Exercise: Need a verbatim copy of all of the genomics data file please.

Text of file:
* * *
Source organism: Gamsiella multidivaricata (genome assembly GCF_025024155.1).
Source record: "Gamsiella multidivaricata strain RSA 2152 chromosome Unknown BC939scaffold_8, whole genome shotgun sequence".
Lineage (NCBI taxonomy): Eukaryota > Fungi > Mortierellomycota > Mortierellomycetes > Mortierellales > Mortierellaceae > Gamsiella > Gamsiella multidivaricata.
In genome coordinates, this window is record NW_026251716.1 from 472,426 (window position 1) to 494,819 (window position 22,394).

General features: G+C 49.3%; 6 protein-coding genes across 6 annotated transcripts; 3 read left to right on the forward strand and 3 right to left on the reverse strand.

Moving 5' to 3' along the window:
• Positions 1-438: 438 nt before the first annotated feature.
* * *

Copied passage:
Source organism: Gamsiella multidivaricata (genome assembly GCF_025024155.1).
Source record: "Gamsiella multidivaricata strain RSA 2152 chromosome Unknown BC939scaffold_8, whole genome shotgun sequence".
Lineage (NCBI taxonomy): Eukaryota > Fungi > Mortierellomycota > Mortierellomycetes > Mortierellales > Mortierellaceae > Gamsiella > Gamsiella multidivaricata.
In genome coordinates, this window is record NW_026251716.1 from 472,426 (window position 1) to 494,819 (window position 22,394).

General features: G+C 49.3%; 6 protein-coding genes across 6 annotated transcripts; 3 read left to right on the forward strand and 3 right to left on the reverse strand.

Moving 5' to 3' along the window:
• Positions 1-438: 438 nt before the first annotated feature.